sensitive Meaning in the Cambridge English Dictionary
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Meaning of “sensitive” in the English Dictionary

"sensitive" in British English

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sensitiveadjective

uk   /ˈsen.sɪ.tɪv/  us   /-sə.t̬ɪv/

sensitive adjective (UPSET)

B2 easilyupset by the things ​people say or do, or ​causingpeople to be ​upset, ​embarrassed, or ​angry: Her ​replyshowed that she was very sensitive tocriticism. He was very sensitive about his ​scar and ​thought everyone was ​staring at him.B2 A sensitive ​subject, ​situation, etc. ​needs to be ​dealt with ​carefully in ​order to ​avoidupsettingpeople: Sex ​education and ​birthcontrol are sensitive issues. The ​stolencarcontainedmilitarydocumentsdescribed as very sensitive.
More examples
  • Don't be so sensitive!
  • She's very sensitive about her ​weight.
  • He's very sensitive to ​criticism of his ​children.
  • I have to be very ​careful with what I say because she's so sensitive.
  • If I'd ​known how sensitive she was I wouldn't have made the ​remark.

sensitive adjective (KIND)

B2 understanding what other ​people need, and being ​helpful and ​kind to them: Representatives of the ​companyclaimtheirplan will be sensitive tolocalneeds. In the ​movie, he ​plays a ​concerned and sensitive ​fathertrying to ​bring up two ​teenagechildren on his own.
More examples

sensitive adjective (REACTING EASILY)

B2 easilyinfluenced, ​changed, or ​damaged, ​especially by a ​physicalactivity or ​effect: Some people's ​teeth are ​highly sensitive tocold. sensitive skinB2 Sensitive ​equipment is ​able to ​recordsmallchanges: The patient's ​responses are ​recorded on a sensitive ​piece of ​equipment which gives ​extremelyaccuratereadings.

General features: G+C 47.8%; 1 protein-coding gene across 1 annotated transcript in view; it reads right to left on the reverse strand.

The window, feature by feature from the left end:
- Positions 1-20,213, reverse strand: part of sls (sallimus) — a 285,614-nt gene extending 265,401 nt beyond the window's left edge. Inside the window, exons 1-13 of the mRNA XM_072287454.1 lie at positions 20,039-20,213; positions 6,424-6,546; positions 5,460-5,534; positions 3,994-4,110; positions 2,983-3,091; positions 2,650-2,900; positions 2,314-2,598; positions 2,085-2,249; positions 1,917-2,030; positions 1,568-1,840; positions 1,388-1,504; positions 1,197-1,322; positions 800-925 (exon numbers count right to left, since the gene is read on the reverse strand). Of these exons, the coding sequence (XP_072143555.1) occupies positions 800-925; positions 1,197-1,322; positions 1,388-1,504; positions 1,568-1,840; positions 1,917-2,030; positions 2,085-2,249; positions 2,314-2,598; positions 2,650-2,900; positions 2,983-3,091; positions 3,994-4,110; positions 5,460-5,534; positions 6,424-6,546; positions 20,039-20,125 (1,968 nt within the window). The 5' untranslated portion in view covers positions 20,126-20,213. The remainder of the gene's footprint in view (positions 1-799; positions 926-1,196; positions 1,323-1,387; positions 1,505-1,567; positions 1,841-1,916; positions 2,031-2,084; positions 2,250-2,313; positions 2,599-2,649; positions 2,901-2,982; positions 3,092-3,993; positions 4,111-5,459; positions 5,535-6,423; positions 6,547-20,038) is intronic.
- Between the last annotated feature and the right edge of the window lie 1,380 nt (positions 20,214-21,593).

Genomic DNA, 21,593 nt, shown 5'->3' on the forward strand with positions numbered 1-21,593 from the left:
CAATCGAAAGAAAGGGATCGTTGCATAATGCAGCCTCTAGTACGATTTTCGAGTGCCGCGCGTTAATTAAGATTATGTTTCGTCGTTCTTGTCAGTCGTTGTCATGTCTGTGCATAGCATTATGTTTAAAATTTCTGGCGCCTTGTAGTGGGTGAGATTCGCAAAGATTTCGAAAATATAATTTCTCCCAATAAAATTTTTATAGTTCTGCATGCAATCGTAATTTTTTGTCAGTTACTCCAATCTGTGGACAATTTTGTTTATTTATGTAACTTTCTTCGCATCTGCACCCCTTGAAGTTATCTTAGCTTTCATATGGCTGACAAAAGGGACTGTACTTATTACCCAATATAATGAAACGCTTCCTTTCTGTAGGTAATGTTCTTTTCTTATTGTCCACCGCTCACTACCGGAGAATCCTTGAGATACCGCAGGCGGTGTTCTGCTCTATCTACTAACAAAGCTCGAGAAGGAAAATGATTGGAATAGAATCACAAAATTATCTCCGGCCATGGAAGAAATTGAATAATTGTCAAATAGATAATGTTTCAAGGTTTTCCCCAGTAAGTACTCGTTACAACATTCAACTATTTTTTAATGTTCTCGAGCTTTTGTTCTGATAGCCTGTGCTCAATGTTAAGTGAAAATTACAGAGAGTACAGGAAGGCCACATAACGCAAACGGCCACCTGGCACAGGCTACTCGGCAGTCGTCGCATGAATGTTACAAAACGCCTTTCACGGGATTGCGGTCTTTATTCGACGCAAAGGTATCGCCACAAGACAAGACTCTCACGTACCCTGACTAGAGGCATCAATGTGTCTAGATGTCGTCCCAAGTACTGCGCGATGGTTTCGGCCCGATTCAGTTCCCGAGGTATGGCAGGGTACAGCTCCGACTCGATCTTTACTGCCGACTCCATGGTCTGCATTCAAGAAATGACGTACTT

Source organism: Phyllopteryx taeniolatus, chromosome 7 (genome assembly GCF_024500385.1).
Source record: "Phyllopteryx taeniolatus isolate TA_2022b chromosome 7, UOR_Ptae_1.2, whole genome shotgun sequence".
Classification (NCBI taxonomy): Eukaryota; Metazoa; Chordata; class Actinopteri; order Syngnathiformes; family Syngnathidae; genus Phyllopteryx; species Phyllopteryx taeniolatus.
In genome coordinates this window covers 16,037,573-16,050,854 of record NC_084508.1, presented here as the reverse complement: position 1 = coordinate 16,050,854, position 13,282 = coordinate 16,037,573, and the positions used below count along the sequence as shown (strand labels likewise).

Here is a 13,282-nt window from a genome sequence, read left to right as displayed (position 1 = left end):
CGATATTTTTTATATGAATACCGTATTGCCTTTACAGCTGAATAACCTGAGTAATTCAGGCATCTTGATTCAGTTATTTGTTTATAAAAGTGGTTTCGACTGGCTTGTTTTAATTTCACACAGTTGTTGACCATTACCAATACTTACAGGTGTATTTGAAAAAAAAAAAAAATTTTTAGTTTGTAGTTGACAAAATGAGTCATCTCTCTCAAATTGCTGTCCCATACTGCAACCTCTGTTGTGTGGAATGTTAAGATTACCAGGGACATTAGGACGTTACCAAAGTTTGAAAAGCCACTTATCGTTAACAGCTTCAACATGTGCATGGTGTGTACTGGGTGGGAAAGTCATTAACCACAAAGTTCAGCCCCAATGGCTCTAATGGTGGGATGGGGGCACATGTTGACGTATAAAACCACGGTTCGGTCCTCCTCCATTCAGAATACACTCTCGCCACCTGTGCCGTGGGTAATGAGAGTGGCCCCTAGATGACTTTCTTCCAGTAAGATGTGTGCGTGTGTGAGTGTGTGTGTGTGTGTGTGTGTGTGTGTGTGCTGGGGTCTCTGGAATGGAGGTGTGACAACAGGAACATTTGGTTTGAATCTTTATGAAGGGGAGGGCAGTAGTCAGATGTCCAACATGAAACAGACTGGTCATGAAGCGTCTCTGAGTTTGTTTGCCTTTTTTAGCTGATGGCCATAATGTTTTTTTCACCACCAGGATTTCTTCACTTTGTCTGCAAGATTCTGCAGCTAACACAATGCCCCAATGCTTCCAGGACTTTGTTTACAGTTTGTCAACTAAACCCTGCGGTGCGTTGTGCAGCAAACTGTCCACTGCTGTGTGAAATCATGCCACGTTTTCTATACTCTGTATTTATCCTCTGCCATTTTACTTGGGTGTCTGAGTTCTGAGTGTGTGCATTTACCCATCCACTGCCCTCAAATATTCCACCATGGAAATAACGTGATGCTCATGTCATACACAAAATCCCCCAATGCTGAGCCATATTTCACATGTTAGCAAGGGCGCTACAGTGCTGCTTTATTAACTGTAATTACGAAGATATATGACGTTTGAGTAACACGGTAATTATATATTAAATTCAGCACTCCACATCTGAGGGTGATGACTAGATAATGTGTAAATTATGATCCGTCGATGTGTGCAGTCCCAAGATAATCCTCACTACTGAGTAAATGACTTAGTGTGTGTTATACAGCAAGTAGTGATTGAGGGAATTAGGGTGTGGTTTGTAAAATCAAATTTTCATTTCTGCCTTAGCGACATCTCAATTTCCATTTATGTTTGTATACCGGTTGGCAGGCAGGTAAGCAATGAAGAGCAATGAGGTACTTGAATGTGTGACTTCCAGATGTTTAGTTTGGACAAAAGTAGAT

-sensitive
suffix uk   /-sen.sɪ.tɪv/  us   /-sə.t̬ɪv/
light-/heat-sensitive
sensitively
adverb uk   us   /-li/
This is a very ​delicatesituation and it ​needs to be ​handled sensitively.
sensitiveness
noun [U] uk   us   /-nəs/
(Definition of sensitive from the Cambridge Advanced Learner’s Dictionary & Thesaurus © Cambridge University Press)

"sensitive" in American English

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sensitiveadjective

 us   /ˈsen·sə·t̬ɪv/

sensitive adjective (UNDERSTANDING)

having or ​showingawareness and ​understanding, esp. of other people’s ​feelings and ​needs: My ​experience made me very sensitive to the ​suffering of ​others.

sensitive adjective (UPSET)

(of a ​person) ​easilyupset: Tom is ​extremely sensitive about his ​hair. She’s very sensitive to ​criticism.

sensitive adjective (REACTING EASILY)

easilyinfluenced, ​changed, or ​damaged, esp. by a ​physicalactivity or ​effect: an ​environmentally sensitive ​river Their ​productsincludecleansers and ​moisturizers for sensitive ​skin.

sensitive adjective (NEEDING CAREFUL TREATMENT)

needing to be ​treated with ​care or ​secrecy: Raising ​fuelprices can be a sensitive ​issue.
(Definition of sensitive from the Cambridge Academic Content Dictionary © Cambridge University Press)

"sensitive" in Business English

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sensitiveadjective

uk   us   /ˈsensɪtɪv/
easily ​influenced or affected by something: This ​sector is more likely to be more price sensitive than the ​domesticsector. economically sensitivesensitive to sth Investors were ​increasingly sensitive to ​interestrates.
used to describe a ​subject, ​situation, etc. that ​needs to be dealt with carefully or ​keptsecret: The ​secretservice has ​acknowledged that there's ​classified and sensitive ​information that they are not able to tell the ​public. sensitive ​documents sensitive ​email
understanding what other ​people need, and being helpful to them: sensitive to sth A ​localboard could be more sensitive to the ​educationneeds of ​students.
(Definition of sensitive from the Cambridge Business English Dictionary © Cambridge University Press)
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